Thursday, July 11, 2013

Strangers no more

On Tues evening at AACI Netanya we heard an amazing story told by Shlomo ben Avraham Brunell, about his conversion from Christianity to Judaism. He was born into a Lutheran family in a small village in Finland and grew up to be a Lutheran Minister and had his own congregation for 12 years.

But, as a student of the Bible, he gradually became aware that there were inconsistencies between what Christians know as the Old Testament and what was practiced by Lutherans. For instance, nowhere in the Old Testament does it mention anything about a "trinity" there is only One God, the trinity was a Christian invention based on Greek mythology. Also, Shabbat is the Holy Day of the Bible, not Sunday, which was originally devoted to pagan worship of the Sun. He also became aware of the extreme anti-Semitism of Luther himself, and he could not accept such hatred as part of his religion. He approached others about his concerns, but was rebuffed. Eventually he had a crisis of conscience and met with his Bishop. The Bishop counselled him to keep his concerns private and if he did he could retain his job. He was shocked by this attitude and eventually called a meeting with the Bishop and the Council of his congregation and presented them with a 20 min speech about his concerns. He was even more shocked by the reaction this time, silence, no one spoke but the Bishop got up and told him he was a "heretic" and told him he was fired and to get out. He had already written his letter of resignation. Only one couple supported his right to question the dogma of the Church.

Up to this time (1990) he had no contact with Jews or anything Jewish, but he had read a lot in isolation about Jewish beliefs and practices and Biblical analysis. He decided that as he was now a stranger in his own land, ostracized by his friends and family for his views, he should seek another community. But, he was rebuffed by the Rabbis of Stockholm and of Helsinki, although at the time he did not know that this is what they are supposed to do. He was persistant, and eventually the Rabbi of Helsinki met with him and a short meeting continued for hours, until the Rabbi accepted his sincerity and agreed to convert him and his wife and four daughters, all of whom had followed his course. He remembered feeling a deep spiritual sense when the Rabbi announced to the congregation that he was one of them, no different as a Jew because he had converted.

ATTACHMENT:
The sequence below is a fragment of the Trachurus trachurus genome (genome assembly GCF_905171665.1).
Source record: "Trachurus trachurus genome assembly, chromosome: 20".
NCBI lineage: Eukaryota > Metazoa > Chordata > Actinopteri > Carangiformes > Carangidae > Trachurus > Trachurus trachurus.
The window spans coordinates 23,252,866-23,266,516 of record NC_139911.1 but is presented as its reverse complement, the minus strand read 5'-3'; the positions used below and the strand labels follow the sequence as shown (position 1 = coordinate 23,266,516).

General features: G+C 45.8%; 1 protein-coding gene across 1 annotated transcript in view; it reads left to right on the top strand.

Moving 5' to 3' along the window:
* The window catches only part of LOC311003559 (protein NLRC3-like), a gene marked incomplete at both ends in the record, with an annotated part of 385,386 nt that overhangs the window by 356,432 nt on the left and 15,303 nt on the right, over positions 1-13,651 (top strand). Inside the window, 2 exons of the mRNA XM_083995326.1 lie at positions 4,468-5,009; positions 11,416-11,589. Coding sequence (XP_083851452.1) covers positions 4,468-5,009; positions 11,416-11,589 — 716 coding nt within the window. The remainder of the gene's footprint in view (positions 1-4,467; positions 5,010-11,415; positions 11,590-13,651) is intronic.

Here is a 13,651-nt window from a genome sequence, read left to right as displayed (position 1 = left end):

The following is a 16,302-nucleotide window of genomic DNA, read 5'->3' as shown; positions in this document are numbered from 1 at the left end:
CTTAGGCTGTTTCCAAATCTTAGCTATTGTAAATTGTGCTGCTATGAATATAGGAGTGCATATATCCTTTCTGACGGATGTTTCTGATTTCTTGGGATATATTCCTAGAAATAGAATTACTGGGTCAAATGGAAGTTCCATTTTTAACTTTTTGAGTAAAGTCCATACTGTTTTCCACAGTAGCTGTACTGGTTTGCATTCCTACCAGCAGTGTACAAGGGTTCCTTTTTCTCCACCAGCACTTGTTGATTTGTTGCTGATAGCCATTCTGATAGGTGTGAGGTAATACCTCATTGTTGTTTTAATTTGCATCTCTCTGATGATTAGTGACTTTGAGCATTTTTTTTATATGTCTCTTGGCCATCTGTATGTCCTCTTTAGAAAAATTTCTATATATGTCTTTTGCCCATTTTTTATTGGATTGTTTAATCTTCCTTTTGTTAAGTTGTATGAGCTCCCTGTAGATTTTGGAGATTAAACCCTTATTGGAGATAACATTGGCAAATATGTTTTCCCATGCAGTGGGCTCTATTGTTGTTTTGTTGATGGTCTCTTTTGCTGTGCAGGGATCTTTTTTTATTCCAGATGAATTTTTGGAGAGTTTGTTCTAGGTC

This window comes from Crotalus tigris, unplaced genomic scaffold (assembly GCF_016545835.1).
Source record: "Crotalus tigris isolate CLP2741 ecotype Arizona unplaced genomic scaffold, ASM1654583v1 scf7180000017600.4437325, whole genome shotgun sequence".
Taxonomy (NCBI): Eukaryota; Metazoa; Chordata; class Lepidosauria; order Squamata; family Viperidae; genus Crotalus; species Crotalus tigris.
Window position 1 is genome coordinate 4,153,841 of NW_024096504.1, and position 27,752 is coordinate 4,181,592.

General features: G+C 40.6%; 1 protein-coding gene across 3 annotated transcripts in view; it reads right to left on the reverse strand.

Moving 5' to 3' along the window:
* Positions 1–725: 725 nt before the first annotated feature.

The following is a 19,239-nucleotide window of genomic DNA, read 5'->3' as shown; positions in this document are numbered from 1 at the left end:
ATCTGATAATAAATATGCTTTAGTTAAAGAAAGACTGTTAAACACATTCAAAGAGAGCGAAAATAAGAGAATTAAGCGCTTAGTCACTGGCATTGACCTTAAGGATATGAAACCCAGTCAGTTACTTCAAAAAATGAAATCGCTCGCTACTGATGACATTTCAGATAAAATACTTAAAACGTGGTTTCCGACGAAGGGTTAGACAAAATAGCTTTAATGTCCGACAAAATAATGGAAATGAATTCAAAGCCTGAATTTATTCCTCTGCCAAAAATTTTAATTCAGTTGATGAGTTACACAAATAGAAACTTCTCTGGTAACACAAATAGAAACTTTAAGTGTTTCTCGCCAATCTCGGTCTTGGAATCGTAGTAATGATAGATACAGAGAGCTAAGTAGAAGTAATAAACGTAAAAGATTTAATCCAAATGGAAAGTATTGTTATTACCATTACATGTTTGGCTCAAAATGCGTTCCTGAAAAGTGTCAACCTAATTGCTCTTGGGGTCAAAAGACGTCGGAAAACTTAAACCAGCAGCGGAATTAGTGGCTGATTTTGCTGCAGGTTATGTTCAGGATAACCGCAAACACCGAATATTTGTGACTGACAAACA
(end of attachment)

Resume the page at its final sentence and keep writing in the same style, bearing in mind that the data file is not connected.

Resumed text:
They decided to make aliyah to Israel and came in 1996. At first they lived in Ra'anana where they were helped by the Orthodox congregation Kinor David. The Rabbinate in Jerusalem would not accept their conversion in Helsinki, even though it was an Orthodox conversion, and advised them to undergo another conversion here. It went smoothly for him and his wife, but their daughters had a more difficult time. But they too persisted with their own motivation, and after two years were all converted. Many people were helpful and supportive of them and now he has a job in Jerusalem and three of his daughters are married to Israelis and he has grandchildren in Israel.

What an incredible story, told with such great sincerity and faith, it was truly spell-binding and uplifting. Shlomo Brunell has written a book about his experiences entitled "Strangers no more," (Gefen 2005) reflecting his sense of belonging to the Jewish people in its land.


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